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HELP locating IP addresses in BULK


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I"m working on an action suit with the Attorney General and need to

* analyze 30 days of spam...

* locate spamvertised domain in each (if one exists)

* locate the IP number for each

* identify the advertised "message" of the domain

It's impossible to do it all by hand.

As you know, many of the spammers are now leveraging "Domain Tasting"

for their spamvertised sites -- so, within 5 days, the domain goes dead

or the IP addresses change. Others routinely move or change IP just

to ellude detection.

So I need to analyze on a daily basis -- 400 to 1200 spamvertised domains.

The QUESTION is:

Does anyone here know of an automated method of accomplishing the above?

QUESTION #2

How would I locate an expert on analyzing spam -- for HIRE ?

Thanks

Fred

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The QUESTION is:

Does anyone here know of an automated method of accomplishing the above?

QUESTION #2

How would I locate an expert on analyzing spam -- for HIRE ?

The time-honored sequence of steps that I use is to (1) attempt to verify that the site is online (i.e., returning an HTTP 200 code) (2) do an nslookup on the URL to get one or more IP addresses, followed by (3) whois lookups on each of the addresses from (2) to identify the block owner and reporting contacts. I have cobbled together a Perl scri_pt that does all of these for me in one step, plus spotting and tracking various kinds of website redirections. Kinda like one-stop shopping for spam websites, it saves me a great deal of time. As with any other Unix command, it could be automated by means of shell scripting or similar mechanisms, and could put its text output anywhere you are able to pipe it. The scri_pt is not really in condition for a formal public release, but if you PM me we can discuss.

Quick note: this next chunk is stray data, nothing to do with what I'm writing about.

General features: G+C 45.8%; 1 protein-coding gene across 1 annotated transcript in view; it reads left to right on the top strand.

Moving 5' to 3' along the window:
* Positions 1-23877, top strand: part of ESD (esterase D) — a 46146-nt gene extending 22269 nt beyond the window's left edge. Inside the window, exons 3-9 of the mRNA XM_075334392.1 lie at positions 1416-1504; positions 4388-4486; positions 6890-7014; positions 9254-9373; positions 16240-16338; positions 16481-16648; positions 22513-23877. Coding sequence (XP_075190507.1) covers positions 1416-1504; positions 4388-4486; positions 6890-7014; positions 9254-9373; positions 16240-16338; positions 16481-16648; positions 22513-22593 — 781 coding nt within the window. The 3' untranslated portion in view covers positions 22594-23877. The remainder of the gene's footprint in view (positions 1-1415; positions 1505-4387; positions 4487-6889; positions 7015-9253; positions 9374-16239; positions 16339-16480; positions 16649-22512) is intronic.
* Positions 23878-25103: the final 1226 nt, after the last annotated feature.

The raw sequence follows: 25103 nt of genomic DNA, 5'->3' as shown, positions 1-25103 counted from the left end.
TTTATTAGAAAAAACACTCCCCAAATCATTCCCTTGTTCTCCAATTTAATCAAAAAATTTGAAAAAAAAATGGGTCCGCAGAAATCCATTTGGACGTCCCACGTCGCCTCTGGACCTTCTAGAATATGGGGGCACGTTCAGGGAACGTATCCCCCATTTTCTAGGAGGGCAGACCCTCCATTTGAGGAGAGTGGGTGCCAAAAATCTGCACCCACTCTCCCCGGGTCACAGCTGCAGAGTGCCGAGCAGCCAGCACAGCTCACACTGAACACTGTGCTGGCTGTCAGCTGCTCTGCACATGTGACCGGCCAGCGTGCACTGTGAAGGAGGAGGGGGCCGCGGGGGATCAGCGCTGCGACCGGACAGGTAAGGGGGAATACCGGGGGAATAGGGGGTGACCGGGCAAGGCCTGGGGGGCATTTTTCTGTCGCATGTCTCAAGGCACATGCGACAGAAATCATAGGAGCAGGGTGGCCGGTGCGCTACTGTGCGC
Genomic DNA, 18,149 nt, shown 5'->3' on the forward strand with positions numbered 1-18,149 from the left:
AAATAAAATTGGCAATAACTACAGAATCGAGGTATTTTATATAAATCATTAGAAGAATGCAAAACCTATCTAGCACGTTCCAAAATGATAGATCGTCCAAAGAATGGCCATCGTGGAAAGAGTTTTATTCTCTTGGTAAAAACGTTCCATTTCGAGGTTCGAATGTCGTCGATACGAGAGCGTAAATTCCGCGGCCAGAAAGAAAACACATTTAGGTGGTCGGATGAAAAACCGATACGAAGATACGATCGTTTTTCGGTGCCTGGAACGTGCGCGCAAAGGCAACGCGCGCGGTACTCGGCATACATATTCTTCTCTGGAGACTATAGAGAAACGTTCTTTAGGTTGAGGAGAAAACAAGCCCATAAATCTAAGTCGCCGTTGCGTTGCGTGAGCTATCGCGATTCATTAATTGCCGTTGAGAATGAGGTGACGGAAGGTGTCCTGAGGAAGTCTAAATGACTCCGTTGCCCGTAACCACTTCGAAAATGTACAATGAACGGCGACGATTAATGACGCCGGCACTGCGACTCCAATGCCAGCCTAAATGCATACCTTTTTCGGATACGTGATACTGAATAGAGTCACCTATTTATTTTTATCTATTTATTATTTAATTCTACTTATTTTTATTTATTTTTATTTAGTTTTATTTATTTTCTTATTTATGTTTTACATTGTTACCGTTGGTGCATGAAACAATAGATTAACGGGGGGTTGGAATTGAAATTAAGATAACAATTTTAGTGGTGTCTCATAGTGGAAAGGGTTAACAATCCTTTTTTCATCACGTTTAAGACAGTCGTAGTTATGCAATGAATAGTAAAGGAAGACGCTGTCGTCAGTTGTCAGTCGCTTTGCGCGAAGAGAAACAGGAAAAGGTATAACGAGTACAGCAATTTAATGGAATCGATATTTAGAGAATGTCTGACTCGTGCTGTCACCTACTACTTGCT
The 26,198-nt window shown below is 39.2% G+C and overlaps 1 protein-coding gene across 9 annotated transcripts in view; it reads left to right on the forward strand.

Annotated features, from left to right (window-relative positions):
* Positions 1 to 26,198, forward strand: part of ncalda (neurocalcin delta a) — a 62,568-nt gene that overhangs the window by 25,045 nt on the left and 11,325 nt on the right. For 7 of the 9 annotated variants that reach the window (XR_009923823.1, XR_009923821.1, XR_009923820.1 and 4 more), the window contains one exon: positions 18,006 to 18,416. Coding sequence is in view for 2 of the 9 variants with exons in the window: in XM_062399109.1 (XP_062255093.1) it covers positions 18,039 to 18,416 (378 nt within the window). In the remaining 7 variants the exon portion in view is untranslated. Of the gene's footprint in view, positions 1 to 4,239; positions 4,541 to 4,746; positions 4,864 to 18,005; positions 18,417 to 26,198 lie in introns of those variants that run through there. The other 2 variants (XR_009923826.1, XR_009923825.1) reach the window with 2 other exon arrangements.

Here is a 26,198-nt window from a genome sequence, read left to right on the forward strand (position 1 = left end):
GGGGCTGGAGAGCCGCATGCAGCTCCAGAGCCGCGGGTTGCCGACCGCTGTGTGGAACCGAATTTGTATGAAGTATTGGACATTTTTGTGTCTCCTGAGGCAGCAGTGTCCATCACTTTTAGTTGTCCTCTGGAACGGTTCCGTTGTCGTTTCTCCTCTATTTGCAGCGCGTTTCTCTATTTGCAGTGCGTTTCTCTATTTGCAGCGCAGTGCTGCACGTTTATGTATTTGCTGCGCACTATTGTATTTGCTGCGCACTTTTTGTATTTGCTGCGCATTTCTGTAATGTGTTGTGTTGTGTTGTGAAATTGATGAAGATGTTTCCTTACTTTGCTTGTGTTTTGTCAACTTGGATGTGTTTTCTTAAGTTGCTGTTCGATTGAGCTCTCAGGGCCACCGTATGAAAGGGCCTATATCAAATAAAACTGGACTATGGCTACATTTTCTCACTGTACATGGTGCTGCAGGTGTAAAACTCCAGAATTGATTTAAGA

One of the problems you may encounter is that spam websites are diffuse and rapidly-moving targets.

  • Many such sites are hosted via botnet, meaning that their addresses can change quite literally every two minutes (or even more often!). Any reports you run on such a site (or on any website, really) are thus fixes in time and should not be considered to represent what came before or what will come afterward.
  • I also suspect that these guys may still be using obscure DNS tricks to stuff caches on local name servers, so you have to be sure you do a top-down DNS lookup (starting with the root servers) if you wish to get a true and complete picture of the situation.

This might be an issue for your AG depending upon what they intend to do with the data you provide. That is, if they decide to file a complaint against bigisp.foo because a spam website appeared in one of its netblocks, it is very likely to have left there long before the AG even gets to know about it.

Re Knujon: I don't wish to seem like a whiner, but I am bound to say that as a paid member of Knujon, I'm never shown much in the way of technical details on the work they do, and I have not found them to be at all responsive even to routine customer-service-type inquiries. I have some fairly deep questions about how they identify spam URLs and what they do with them, but these questions remain unanswered. Perhaps if I were a federal agent or a state's attorney they might be more willing to share with me. At this point, I see absolutely no reason to continue on as a paid member once my subscription runs out.

-- rick

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